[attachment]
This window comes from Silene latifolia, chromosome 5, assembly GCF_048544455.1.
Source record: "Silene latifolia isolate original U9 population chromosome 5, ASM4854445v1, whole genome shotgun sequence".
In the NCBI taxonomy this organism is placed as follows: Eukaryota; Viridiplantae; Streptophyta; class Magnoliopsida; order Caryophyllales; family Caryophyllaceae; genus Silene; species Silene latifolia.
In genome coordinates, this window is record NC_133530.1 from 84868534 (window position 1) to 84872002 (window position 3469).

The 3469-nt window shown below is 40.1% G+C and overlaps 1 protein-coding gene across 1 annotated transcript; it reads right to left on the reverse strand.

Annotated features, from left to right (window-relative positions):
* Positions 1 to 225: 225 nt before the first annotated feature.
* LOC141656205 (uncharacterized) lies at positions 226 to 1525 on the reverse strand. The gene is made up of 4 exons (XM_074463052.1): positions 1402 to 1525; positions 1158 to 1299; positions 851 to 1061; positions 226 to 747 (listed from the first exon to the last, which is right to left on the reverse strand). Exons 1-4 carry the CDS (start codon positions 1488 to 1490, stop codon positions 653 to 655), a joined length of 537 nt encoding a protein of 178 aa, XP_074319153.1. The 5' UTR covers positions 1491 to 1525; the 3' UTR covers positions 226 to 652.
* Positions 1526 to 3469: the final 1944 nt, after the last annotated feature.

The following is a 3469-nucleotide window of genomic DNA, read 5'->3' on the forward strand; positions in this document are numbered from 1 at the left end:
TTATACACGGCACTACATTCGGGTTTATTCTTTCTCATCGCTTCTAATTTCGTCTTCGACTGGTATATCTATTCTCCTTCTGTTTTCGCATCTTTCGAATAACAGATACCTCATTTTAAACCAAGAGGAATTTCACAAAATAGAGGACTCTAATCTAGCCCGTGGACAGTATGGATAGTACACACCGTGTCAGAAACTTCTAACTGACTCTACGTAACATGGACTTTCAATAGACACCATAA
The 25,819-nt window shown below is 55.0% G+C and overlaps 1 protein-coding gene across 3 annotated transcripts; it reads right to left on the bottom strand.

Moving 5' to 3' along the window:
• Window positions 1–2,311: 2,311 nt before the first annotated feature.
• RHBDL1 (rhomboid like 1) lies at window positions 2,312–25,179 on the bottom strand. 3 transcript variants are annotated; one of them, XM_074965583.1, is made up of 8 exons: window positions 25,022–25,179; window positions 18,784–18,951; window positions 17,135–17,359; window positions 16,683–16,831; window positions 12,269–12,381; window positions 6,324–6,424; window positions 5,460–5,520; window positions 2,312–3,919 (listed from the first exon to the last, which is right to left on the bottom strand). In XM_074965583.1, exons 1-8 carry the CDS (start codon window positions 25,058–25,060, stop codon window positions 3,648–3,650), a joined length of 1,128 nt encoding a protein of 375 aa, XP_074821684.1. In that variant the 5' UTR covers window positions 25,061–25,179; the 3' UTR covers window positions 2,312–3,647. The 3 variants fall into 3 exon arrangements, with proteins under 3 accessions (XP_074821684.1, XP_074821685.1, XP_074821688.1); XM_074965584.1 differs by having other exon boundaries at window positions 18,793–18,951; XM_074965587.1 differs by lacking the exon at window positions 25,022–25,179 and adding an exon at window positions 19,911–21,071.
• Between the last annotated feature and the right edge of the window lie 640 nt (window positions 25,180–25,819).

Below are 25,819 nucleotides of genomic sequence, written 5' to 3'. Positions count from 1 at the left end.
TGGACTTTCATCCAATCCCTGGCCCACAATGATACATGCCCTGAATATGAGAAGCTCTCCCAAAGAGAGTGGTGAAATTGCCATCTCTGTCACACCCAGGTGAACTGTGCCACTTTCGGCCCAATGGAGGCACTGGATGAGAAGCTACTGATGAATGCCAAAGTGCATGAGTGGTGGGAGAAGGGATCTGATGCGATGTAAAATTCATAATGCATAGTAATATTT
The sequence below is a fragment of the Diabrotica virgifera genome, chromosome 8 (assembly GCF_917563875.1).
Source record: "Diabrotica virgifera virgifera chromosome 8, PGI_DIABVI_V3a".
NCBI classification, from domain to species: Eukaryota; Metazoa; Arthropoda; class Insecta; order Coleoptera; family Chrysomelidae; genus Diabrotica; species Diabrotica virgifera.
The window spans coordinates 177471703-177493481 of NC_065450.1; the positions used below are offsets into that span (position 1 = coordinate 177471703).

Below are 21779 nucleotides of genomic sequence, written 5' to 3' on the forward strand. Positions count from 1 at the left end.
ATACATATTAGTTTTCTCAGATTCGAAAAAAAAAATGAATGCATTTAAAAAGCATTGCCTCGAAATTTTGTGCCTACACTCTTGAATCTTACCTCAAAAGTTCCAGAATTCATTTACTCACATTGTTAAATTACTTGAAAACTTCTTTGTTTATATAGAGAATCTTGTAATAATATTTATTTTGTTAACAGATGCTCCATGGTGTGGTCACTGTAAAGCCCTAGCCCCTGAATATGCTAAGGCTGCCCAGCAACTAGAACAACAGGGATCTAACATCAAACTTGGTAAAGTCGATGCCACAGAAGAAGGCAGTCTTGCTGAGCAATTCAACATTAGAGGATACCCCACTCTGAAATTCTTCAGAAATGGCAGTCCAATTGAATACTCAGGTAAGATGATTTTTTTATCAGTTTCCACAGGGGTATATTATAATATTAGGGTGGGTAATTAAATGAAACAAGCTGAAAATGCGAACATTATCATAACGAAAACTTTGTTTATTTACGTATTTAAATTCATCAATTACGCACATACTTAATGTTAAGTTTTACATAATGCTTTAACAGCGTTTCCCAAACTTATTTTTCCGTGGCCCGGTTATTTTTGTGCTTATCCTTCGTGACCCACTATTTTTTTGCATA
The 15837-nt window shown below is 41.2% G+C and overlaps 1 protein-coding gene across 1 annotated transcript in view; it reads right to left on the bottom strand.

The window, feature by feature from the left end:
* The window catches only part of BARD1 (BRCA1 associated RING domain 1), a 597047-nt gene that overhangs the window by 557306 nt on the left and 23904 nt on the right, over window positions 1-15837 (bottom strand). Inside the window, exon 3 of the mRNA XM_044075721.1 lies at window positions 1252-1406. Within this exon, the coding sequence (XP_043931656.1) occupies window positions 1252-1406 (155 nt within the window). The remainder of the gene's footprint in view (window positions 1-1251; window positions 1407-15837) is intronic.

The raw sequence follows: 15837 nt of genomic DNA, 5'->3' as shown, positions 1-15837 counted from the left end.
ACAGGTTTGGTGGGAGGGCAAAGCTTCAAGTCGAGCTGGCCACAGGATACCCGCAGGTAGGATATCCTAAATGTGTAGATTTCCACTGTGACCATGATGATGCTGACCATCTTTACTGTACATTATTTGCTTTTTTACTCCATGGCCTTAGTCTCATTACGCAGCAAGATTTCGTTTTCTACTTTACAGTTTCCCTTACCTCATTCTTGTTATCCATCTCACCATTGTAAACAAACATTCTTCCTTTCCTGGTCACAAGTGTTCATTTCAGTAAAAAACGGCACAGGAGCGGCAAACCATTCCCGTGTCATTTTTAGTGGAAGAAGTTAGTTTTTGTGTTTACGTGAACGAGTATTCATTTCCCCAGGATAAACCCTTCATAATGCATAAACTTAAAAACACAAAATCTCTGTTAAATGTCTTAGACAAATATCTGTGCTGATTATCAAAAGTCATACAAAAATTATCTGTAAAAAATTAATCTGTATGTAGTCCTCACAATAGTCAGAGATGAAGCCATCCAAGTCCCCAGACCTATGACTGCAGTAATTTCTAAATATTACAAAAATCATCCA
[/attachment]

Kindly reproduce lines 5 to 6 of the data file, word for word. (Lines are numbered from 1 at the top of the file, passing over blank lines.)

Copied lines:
The 3469-nt window shown below is 40.1% G+C and overlaps 1 protein-coding gene across 1 annotated transcript; it reads right to left on the reverse strand.

Annotated features, from left to right (window-relative positions):